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September 6, 2011

Special Social Security benefits for married boomers

This coming January will see the first baby-boomers turning 66, a pivotal age in the world of Social Security benefits.

For all of those born in 1946 through 1954, the age 66 is called full retirement age (FRA), the age at which the eligible worker is entitled to start collecting 100 percent of the Social Security benefit earned. Starting to collect before age 66 will result in a permanent benefit reduction.

Waiting until age 70 to start collecting will result in a permanent benefit of 132 percent of the FRA figure. Between the ages of 66 and 70, the FRA benefit is prorated from 100 percent to 132 percent.

In addition to benefits due workers based on their earnings histories, two other types of benefits are relevant to married retirees: spousal benefits and survivor's benefits.

Survivor's benefits apply when the spouse with higher monthly benefit dies. Upon the death of the higher earner, the survivor begins receiving this higher benefit and forfeits his or her lower benefit. If the survivor has a government pension, then Social Security survivor's benefits may be reduced.

Spousal benefits apply in situations in which the Social Security benefit of lower-earning spouse is zero or less than half of that of the higher-earning spouse. While there are exceptions, generally speaking a husband and wife together can collect benefits based on the combination of their own individual work histories or 150 percent of the benefit of the higher earner, whichever of those two options is higher.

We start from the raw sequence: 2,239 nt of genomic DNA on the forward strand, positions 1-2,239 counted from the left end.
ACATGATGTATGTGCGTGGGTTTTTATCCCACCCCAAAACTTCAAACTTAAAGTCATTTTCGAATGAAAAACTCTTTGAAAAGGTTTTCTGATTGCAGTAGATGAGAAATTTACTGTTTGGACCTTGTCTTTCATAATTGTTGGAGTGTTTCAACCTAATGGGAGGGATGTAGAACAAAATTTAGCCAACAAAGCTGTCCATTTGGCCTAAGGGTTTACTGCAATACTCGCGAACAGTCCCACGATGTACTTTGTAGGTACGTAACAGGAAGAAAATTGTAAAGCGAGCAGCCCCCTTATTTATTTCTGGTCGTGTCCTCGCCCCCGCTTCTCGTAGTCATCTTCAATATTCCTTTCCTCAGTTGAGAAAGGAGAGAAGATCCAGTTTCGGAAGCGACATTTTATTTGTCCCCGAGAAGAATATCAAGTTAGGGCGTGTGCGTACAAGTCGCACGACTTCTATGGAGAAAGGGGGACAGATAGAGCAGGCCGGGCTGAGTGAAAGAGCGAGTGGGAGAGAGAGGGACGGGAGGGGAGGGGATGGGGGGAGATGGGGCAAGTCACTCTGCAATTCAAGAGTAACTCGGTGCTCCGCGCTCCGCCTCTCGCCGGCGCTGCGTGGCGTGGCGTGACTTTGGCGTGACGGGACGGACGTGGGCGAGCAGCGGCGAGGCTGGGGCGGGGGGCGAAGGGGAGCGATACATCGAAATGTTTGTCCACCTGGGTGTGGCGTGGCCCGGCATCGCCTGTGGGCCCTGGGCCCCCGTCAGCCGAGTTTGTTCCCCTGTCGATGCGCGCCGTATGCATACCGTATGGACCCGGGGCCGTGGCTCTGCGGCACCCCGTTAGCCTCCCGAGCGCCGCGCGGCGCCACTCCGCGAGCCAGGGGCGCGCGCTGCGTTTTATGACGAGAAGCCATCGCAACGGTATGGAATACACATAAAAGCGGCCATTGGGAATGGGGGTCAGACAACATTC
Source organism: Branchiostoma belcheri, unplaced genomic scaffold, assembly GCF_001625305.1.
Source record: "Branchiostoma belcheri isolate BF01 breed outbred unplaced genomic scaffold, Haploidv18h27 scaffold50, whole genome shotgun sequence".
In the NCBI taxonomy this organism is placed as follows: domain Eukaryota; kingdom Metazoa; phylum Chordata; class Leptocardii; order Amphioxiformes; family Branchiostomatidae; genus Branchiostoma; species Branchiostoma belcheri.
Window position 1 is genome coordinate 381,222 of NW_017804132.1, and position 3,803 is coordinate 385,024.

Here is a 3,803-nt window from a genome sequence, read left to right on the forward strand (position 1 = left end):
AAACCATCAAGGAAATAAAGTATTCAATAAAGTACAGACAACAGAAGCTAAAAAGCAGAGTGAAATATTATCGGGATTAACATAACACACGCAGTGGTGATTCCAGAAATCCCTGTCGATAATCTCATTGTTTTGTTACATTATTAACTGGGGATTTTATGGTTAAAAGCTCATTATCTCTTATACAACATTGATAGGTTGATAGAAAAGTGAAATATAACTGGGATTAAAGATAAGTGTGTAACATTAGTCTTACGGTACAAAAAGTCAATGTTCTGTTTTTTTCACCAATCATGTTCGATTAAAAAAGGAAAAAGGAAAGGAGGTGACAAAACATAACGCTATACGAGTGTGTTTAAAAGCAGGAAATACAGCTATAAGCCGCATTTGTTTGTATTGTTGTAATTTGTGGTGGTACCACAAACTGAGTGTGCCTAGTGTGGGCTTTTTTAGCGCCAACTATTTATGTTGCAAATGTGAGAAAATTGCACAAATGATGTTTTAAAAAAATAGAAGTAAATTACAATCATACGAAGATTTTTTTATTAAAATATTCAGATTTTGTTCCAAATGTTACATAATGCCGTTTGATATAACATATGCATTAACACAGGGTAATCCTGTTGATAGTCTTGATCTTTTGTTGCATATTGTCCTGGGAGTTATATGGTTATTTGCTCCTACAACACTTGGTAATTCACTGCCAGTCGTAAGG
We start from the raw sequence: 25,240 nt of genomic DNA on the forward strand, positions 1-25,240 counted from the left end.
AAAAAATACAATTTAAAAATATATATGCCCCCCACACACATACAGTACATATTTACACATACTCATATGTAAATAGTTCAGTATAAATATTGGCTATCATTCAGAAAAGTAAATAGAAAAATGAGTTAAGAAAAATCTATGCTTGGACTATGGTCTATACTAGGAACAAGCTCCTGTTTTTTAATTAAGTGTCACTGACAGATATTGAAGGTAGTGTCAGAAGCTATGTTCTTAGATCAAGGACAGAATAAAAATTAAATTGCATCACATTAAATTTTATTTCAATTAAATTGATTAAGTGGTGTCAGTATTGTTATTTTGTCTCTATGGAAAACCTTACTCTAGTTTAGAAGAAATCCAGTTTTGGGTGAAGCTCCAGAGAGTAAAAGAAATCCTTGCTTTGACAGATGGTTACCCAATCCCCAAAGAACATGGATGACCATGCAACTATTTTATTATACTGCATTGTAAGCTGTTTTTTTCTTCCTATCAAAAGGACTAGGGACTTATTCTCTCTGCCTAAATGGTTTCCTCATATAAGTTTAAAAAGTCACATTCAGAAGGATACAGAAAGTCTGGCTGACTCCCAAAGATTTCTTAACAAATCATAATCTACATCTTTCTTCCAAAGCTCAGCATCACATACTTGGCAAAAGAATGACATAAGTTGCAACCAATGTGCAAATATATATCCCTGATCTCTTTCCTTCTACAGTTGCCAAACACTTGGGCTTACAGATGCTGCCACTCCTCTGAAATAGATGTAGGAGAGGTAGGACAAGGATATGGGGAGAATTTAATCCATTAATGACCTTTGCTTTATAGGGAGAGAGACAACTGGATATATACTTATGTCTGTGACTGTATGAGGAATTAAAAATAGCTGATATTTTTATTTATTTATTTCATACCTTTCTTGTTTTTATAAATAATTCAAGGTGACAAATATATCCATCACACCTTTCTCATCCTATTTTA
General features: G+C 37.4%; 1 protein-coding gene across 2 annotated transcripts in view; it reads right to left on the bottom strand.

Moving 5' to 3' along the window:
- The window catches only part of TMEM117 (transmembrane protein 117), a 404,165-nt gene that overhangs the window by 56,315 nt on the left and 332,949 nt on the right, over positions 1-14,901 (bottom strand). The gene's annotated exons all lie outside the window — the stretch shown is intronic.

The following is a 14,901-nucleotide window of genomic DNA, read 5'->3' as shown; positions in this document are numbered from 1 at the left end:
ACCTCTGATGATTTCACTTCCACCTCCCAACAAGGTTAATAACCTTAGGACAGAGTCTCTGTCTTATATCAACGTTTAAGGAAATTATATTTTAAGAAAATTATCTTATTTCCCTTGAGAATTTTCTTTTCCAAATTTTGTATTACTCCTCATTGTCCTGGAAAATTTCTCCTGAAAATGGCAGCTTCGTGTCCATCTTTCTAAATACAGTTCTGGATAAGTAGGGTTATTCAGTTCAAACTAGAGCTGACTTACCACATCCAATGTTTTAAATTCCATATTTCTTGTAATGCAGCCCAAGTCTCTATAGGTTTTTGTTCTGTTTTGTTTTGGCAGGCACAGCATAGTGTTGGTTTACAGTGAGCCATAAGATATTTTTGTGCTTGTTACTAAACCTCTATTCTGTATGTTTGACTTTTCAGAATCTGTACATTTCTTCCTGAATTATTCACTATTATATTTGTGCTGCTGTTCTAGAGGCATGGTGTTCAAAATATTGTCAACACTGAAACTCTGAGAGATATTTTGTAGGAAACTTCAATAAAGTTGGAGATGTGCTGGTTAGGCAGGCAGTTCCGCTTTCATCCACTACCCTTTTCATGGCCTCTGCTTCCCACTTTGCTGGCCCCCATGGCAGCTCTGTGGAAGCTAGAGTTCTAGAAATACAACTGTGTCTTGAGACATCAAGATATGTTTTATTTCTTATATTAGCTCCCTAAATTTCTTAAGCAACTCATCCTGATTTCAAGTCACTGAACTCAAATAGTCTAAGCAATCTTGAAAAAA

Because benefits calculations are actuarially based, the age at which a husband or a wife elect to start collecting, whether worker benefits or spousal benefits, will affect the actual benefit amount.

Here's why age 66 is so critical in planning the Social Security claims process for married couples: From age 62 up to age 66, an eligible claimant must accept the higher of his benefit or 50 percent of his spouse's benefit. At age 66, an eligible claimant can choose between her own or half of her spouse's benefit, even if the spousal benefit is lower than her own earned benefit.

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